INDIANAPOLIS — The question of whether Indiana will expand Medicaid is now back in Gov. Mike Pence's hands, after lawmakers wrapped up their session without mandating he expand coverage under the federal health care law or suggesting the route he should take.
Pence, however, is waiting on the federal government.
The state submitted a corrected application the Centers for Medicare and Medicaid Services April 12 that would allow the state to expand coverage to more than 400,000 residents through the state's Healthy Indiana Plan. A CMS spokeswoman said Indiana's application is still being reviewed.
"We continue to be involved in very significant discussions with officials in Washington about using a framework of the Healthy Indiana Plan to for any future expansion of Medicaid," Pence said. "My priority has been on the physical health of Hoosiers and the fiscal health of Indiana. I don't think Medicaid serves the physical health of recipients very well. It basically keeps people in emergency room care, it doesn't promote preventative medicine."
Indiana hospitals and health care providers say $10.5 billion and tens of thousands of jobs are available through the federal aid which would pour into Indiana through an expansion. But Pence, and many legislative Republicans, say they are dubious the federal government will stand by its promise of paying 90 percent of Medicaid expansion.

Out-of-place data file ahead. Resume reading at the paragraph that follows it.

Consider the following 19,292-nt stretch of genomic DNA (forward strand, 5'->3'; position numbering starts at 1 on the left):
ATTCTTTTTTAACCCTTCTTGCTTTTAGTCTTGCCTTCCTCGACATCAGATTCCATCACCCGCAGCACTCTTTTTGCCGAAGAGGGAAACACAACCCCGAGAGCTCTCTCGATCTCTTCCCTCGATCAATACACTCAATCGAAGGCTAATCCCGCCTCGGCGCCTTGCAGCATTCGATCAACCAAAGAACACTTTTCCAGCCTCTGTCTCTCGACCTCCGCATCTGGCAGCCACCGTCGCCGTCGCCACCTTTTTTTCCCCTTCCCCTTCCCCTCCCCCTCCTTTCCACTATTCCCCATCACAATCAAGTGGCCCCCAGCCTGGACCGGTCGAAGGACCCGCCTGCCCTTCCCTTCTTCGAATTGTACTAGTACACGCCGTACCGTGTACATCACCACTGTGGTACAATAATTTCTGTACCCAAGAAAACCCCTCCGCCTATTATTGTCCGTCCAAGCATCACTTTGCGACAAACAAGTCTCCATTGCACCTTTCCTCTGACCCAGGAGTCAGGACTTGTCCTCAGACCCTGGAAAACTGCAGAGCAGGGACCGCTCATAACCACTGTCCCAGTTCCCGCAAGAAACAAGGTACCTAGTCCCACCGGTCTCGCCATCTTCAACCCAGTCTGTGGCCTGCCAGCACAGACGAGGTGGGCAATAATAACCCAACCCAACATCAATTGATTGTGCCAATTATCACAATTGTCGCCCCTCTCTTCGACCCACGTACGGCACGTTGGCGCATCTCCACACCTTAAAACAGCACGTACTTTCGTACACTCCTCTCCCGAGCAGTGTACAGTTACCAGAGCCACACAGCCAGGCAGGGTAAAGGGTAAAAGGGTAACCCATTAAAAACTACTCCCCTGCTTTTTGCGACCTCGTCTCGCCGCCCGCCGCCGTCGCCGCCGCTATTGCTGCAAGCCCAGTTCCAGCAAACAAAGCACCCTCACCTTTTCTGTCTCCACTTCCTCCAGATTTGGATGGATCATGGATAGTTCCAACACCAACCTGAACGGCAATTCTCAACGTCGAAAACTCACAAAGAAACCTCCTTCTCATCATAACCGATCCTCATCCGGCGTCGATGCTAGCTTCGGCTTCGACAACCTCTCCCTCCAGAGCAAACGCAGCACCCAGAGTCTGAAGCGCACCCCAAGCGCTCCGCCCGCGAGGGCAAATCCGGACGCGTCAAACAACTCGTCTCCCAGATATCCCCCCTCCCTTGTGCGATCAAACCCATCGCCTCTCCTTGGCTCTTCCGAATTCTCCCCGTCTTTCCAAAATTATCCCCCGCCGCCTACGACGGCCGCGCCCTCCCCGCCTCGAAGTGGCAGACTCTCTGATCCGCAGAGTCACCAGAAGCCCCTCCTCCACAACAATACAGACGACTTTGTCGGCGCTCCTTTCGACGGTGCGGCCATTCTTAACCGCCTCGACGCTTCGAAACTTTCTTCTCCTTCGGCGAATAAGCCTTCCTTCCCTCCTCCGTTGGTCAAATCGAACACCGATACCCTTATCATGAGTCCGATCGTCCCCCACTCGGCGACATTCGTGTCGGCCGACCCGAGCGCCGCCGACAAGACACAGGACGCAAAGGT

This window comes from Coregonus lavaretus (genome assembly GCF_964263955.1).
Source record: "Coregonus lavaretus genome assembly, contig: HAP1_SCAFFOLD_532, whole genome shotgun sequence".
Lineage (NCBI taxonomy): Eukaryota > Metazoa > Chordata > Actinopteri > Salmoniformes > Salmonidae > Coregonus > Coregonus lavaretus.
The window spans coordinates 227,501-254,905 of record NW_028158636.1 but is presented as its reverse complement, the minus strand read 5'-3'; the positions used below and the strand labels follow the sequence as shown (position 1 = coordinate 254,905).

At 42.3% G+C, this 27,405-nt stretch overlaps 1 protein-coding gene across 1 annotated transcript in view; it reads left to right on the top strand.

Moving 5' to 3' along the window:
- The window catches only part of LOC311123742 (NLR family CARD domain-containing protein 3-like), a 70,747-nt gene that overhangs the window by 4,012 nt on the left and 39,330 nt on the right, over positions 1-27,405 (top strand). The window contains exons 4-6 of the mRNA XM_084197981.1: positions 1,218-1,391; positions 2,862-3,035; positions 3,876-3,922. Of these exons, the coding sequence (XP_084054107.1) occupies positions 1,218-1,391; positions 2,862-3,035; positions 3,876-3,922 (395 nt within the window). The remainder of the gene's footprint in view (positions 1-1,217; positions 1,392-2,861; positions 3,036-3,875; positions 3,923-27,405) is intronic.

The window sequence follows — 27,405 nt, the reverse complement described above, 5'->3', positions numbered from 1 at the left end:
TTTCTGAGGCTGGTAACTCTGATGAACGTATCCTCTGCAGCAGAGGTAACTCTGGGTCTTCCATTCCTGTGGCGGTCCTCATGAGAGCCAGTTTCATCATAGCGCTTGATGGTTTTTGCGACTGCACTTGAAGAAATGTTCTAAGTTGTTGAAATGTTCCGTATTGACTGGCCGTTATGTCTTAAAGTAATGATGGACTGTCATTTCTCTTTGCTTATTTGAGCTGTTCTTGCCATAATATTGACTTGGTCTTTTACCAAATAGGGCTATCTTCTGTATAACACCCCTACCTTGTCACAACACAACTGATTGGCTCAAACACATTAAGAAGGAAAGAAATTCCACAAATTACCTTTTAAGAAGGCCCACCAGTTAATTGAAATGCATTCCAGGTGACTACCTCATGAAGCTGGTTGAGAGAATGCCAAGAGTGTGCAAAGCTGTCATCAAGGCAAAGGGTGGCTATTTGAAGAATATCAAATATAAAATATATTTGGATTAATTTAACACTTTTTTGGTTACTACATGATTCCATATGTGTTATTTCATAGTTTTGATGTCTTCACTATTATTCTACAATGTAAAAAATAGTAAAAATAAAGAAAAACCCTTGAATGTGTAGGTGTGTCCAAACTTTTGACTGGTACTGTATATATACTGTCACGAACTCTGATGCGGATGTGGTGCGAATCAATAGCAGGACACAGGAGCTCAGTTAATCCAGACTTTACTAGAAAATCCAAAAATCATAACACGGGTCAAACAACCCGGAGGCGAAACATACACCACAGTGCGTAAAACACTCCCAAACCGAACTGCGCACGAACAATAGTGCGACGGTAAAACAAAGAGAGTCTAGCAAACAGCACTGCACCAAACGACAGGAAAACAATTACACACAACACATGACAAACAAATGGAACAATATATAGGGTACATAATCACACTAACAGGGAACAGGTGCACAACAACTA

The cost to the state of using the Healthy Indiana Plan could top $2 billion over the next seven years. Indiana's actuary pegged the cost of using the Healthy Indiana Plan at 44 percent more than traditional Medicaid in a 2011 report and, more recently, estimated the program would cost 3 percent less than a regular expansion.
A bipartisan group of House lawmakers considered forcing the governor to expand Medicaid, while leaving the method of expansion up to him, but ran into keen opposition from conservatives and Pence himself. A Senate Republican plan, meanwhile, that would have suggested how Pence should seek an expansion, won little support in the House.
By the time lawmakers ended their 2013 session, they left the issue where it had started: in the governor's hands.
Supporters of the federal health care expansion are happy to see the state considering any expansion at this point, whether it's through a state-run program or otherwise, said David Roos, executive director of Covering Kids and Families of Indiana.
"I think the Legislature needs to be commended by looking at a number of complex issues and, at the end of the day, resisting the temptation to allow social concerns to have an undue influence upon legislative policy," Roos said.